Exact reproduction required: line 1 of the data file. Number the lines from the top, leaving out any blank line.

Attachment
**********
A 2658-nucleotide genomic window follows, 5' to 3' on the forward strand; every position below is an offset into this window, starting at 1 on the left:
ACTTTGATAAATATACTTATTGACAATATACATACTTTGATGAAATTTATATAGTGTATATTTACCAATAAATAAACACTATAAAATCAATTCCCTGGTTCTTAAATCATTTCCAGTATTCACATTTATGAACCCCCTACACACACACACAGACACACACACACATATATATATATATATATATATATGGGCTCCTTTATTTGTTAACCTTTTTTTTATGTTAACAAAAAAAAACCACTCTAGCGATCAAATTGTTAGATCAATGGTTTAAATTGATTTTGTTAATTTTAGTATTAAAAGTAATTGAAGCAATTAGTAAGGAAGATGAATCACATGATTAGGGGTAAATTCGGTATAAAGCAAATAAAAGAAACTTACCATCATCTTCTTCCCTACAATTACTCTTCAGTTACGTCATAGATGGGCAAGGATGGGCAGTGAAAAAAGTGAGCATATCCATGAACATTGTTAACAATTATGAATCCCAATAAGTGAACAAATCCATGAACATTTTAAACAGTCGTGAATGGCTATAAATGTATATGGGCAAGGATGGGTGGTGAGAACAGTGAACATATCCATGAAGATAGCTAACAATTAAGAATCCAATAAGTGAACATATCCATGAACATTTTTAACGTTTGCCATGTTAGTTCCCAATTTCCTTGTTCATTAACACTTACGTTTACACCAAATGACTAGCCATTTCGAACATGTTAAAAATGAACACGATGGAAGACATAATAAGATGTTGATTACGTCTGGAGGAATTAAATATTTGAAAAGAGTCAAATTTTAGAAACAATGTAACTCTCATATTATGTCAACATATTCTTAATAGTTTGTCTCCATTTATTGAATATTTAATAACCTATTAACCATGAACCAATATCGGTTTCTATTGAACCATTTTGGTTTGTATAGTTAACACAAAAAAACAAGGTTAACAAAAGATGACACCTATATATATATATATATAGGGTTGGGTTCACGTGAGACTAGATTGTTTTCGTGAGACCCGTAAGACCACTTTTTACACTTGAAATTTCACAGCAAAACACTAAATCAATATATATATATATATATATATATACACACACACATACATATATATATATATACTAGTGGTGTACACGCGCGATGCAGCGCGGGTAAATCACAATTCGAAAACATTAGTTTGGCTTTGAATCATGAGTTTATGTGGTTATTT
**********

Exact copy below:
A 2658-nucleotide genomic window follows, 5' to 3' on the forward strand; every position below is an offset into this window, starting at 1 on the left: